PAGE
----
Aisha Abdallah with Logan branch Coordinator Margaret Harvey

While some spend the summer at the beach or relaxing in front of the TV, a group of Logan teenagers embarked on something different – a holiday project to help local homeless people.

Kuraby woman Aisha Abdallah, 19, came up with an idea: along with her friends, she wanted to do something to help people in her community feel good.
While watching overseas videos on the internet, inspiration struck – providing practical gifts to homeless people locally.

‘A man was going around asking homeless people what they wanted for Christmas,’ Aisha said.

‘They wanted little things, like a Starbucks coffee, just because they hadn’t had one in a while.’

Aisha was surprised by the simplicity of some of their answers, and realised that offering small but special gifts – ‘like a really delicious coffee’ – is a way of showing people they matter.

‘Such a little thing, done sincerely, can make someone really happy.’

Pooling their own money to buy the gifts, Aisha and her friends put together 30 bags filled with easy to eat items: snacks, noodle cups, biscuits with cheese, and small ready to eat tins, along with pieces of seasonal fresh fruit – ripe mangoes, nectarines, apples, and bananas.

The teenagers had originally planned to set out into Brisbane City on their own to find rough sleepers, but after contacting Rosies – Friends on the Street, they instead decided to distribute their gifts in their local community.

Four of the girls – Aisha, her sister, and two of her cousins – handed out the gifts to patrons attending Rosies’ Woodridge outreach.

They also spent some time talking with patrons and volunteers, as well as with staff from the Street Doctors mobile medical service who offer a GP clinic to the homeless.

‘We had heard of the Street Doctors, but I think it was a real eye-opener being a part of it,’ said Aisha.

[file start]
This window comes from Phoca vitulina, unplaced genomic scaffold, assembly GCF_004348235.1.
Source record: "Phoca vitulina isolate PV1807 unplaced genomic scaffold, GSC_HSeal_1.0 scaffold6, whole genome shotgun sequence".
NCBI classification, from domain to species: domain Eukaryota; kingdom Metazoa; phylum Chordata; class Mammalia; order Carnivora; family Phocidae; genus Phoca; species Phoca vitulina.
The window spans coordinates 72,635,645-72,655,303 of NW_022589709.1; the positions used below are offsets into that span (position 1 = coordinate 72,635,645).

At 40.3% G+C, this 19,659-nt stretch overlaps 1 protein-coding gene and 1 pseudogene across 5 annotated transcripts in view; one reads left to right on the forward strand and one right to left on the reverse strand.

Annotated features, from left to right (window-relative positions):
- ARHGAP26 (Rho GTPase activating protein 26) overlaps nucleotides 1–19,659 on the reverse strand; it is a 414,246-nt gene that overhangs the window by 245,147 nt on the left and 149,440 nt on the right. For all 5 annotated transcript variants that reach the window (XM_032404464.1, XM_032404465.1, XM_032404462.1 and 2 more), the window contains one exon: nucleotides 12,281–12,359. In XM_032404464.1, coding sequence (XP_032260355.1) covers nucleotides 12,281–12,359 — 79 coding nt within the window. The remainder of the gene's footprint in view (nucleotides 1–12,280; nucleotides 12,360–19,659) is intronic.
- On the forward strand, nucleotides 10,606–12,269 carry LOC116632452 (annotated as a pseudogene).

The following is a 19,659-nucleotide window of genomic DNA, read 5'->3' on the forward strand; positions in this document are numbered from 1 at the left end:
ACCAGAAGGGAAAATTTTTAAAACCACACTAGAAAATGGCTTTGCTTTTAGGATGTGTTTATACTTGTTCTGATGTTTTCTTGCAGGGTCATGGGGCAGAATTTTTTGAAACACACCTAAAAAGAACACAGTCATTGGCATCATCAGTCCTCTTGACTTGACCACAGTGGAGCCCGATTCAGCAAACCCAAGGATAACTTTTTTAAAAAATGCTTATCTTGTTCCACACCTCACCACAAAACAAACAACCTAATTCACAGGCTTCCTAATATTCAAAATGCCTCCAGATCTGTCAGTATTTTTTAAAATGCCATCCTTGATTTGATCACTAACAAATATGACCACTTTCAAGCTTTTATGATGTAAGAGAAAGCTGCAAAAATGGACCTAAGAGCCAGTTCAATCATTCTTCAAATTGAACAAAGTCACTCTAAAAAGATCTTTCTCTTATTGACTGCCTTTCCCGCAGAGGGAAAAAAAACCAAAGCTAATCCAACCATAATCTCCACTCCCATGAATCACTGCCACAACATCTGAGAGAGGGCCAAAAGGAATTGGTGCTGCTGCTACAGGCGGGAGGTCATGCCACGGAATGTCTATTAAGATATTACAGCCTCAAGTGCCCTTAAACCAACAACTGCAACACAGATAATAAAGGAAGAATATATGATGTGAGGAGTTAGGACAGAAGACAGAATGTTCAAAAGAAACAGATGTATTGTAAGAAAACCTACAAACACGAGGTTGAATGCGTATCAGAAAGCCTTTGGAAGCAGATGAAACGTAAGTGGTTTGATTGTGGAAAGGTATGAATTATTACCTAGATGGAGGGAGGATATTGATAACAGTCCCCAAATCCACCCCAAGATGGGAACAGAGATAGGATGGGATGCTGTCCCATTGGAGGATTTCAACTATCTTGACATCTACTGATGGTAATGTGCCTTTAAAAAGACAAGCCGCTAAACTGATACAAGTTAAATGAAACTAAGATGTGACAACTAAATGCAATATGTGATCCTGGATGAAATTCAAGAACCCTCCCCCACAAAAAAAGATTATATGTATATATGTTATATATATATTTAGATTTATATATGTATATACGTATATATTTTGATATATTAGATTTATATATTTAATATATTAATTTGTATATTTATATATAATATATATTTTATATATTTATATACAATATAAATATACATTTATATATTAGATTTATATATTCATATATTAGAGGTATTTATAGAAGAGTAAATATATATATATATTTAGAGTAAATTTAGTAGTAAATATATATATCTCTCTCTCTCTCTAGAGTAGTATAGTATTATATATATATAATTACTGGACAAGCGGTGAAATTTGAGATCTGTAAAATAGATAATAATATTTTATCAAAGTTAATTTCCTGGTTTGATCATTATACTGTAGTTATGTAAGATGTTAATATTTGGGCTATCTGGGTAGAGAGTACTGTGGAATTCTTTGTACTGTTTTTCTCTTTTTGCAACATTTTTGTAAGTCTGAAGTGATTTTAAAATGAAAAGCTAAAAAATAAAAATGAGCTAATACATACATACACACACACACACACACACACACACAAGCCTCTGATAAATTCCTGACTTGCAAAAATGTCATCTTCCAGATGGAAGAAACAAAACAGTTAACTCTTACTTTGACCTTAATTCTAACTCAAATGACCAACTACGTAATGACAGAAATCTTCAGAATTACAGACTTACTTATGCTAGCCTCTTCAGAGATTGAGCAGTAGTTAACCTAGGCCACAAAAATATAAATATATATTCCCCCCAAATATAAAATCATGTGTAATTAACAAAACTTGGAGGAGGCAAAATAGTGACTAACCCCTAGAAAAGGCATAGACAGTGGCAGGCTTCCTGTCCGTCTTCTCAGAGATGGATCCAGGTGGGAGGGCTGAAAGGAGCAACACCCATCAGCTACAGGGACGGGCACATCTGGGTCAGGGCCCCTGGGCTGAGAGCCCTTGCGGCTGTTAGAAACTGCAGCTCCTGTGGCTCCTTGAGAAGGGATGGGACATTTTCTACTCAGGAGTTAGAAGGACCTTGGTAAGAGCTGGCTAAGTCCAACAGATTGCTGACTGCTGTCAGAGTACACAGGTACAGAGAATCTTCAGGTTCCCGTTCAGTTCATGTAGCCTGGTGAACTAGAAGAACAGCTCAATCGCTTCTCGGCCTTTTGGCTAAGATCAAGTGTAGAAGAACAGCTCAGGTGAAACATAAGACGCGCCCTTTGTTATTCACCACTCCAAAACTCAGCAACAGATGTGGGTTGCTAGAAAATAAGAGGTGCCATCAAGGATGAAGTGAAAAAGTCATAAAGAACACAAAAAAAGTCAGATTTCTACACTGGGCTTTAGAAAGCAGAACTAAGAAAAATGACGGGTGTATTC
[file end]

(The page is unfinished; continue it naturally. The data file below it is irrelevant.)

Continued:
Street team leader and Logan branch coordinator Margaret Harvey said patrons who come to Rosies are just like anyone else.

‘Some of them have had bad luck and some have an illness and no one cares about them,’ she said.

‘We have some pensioners who come every week – they’re isolated, they don’t have family so they come to us.’

Margaret says it’s common for Rosies patrons to feel like they are alone, and that many have difficulty finding opportunities to be social.

‘Some of our patrons have mental illness – they have a case worker who comes every two weeks, but no one else wants to spend time with them.’

She says most people who come to the Rosies van at Woodridge are not what many would consider ‘stereotypical’ rough sleepers.

‘Out here, you’re seeing the hidden homeless,’ said Margaret.

‘They’ve got a roof over their head, but nothing else.

‘Or families in cars. The kids are going to school every day, so nobody knows they’re homeless.’

Aisha said she and her friends enjoyed the experience, and planned to put together more gift bags for Rosies patrons throughout the year – with a range of different items like sunglasses, sunscreen, shampoo and conditioner and some homemade cupcakes.

Most of all, she hopes that the gesture will help some vulnerable people know they matter.

‘It’s just about saying hi to people, letting them know you’re thinking about them.’

To see the video that inspired Aisha and her friends, click here.